Judy, it matters greatly that you are there at those barricades and back gardens. Without you, as a real and personal presence, all my fears about the world and desires to change it are misplaced. There is no right and wrong. Oppression is just something that happens. We are alone on a burning planet in an empty universe. There is nothing we can do to change that and, even if we did, it wouldn’t matter. I have to believe you are real. And that you are really real, not just as a story that I have chosen to believe, like existentialists who are nihilists with self-deception. I have to believe that moral statements mean something and a greater tomorrow can come.  I have to believe you are real or life will not be worth living. 

There are so many who want to treat you like you don’t exist. Some of them claim the Holocaust as a reason to deny you. God abandoned them at Auschwitz, so they will abandon God in turn. Or: if God were real, God would have intervened. I was asked this last year by Shoah survivors at a Tu Bishvat seder. I just listened. I told them they did not have to believe anything. Because my instinctive reaction is to say: what did you think would happen? Did you imagine God would strike Hitler down with a thunderbolt from the sky? Did you think God should just swallow up the camps into pits before they piled the Jews into the gas chambers? How would that work? But, faced with living survivors, I had nothing to say. Albert Friedlander taught that any theology had to be able to be repeated in front of a million murdered Jewish children. Faced with them, I had no answer.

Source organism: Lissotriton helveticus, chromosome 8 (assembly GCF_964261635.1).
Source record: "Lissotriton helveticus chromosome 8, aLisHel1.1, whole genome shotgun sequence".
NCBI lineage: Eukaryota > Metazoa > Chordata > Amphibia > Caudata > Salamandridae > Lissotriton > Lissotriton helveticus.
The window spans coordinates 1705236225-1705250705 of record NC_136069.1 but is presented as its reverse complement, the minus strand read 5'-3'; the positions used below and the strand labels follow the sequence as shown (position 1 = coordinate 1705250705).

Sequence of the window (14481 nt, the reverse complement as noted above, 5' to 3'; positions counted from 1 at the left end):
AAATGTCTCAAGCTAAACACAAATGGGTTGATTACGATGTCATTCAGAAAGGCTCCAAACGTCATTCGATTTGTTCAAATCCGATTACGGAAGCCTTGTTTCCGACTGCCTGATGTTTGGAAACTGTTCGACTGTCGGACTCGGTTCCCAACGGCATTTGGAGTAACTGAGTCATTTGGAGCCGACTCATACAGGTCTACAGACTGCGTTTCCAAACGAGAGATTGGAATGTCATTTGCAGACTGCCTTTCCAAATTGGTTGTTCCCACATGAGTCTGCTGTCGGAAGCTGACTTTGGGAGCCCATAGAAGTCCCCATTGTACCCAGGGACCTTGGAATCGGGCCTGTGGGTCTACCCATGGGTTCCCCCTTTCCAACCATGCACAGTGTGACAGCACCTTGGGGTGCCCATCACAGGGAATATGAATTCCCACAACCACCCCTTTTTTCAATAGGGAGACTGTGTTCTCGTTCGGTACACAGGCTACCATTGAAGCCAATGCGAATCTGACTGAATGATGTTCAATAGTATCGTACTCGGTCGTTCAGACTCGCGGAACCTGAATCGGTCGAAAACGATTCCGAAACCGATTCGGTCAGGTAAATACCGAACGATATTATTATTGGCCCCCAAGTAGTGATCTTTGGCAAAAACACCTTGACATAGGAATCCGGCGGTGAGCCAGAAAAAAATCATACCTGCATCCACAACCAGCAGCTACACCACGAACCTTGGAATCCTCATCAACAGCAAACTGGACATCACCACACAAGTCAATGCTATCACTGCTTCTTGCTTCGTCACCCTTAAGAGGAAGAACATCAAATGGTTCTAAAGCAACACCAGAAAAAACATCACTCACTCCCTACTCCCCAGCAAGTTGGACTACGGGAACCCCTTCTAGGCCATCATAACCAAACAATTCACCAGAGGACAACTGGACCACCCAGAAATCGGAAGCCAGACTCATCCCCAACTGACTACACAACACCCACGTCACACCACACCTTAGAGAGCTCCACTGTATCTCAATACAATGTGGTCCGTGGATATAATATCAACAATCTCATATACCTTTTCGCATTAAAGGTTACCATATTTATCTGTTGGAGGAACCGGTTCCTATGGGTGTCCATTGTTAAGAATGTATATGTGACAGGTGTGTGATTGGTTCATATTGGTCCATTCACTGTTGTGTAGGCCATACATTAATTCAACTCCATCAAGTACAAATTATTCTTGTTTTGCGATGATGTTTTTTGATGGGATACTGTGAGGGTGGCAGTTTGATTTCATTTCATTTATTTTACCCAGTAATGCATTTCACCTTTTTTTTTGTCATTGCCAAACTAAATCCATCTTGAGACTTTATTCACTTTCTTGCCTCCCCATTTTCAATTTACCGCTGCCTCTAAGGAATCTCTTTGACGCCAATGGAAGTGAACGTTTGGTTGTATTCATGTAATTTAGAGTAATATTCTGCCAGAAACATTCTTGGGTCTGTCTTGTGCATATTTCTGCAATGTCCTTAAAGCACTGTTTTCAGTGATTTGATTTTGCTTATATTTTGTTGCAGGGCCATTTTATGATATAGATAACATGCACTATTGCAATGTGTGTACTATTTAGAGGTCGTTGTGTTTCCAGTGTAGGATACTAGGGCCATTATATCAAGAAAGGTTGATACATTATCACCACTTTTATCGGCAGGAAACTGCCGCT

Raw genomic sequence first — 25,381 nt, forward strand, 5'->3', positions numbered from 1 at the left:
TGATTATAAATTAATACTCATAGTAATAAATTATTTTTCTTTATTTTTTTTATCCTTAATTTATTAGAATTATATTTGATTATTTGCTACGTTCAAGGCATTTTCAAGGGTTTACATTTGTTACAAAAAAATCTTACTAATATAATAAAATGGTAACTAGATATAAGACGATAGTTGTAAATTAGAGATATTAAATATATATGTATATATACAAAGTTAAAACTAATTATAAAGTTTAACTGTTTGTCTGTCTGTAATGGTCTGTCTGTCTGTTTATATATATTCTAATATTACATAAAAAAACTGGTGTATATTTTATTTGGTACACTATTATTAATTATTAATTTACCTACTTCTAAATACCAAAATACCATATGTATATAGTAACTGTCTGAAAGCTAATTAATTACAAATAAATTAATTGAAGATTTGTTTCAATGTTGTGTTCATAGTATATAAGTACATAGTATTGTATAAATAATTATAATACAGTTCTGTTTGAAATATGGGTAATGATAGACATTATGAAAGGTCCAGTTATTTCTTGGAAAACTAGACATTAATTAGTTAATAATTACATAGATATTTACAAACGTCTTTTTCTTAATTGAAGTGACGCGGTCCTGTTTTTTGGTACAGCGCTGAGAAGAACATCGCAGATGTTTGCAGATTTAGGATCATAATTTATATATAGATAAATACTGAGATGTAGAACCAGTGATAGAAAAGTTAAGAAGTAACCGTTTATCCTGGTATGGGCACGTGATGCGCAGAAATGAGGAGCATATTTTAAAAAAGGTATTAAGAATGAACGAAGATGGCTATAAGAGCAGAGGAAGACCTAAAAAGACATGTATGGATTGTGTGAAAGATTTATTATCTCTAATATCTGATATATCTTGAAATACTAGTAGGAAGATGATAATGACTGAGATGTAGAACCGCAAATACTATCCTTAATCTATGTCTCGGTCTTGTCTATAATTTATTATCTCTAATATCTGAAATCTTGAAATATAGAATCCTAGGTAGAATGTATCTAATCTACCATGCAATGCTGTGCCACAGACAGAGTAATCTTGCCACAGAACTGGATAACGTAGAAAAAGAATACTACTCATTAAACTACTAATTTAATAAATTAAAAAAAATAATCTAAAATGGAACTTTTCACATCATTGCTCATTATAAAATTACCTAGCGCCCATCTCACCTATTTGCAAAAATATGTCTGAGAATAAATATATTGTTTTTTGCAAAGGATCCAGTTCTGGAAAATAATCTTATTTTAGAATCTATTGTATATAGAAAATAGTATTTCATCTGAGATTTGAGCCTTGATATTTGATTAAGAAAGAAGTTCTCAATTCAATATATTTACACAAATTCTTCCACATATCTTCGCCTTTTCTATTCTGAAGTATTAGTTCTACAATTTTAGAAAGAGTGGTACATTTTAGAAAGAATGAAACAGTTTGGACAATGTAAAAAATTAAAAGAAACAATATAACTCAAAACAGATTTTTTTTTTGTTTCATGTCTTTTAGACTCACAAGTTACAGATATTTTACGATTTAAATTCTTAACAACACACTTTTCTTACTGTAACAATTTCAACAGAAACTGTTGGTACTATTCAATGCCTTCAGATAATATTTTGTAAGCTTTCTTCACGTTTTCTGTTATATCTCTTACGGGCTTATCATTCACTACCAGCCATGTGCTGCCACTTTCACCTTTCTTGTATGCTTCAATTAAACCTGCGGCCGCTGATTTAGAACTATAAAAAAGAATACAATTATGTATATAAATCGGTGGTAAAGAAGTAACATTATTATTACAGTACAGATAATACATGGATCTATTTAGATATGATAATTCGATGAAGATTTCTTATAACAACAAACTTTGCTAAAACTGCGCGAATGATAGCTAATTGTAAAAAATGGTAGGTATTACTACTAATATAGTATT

I think that’s why I have to imagine you silent, just listening, and refusing to intervene. If I thought you could respond or intervene, I would be so angry at you. So I imagine you calmly reflecting, nudging me on, reminding me with your eyes that you did not kill all those people, Nazis did. You remind me with your smile that human beings are responsible for our own actions. Above all – that I am responsible for mine.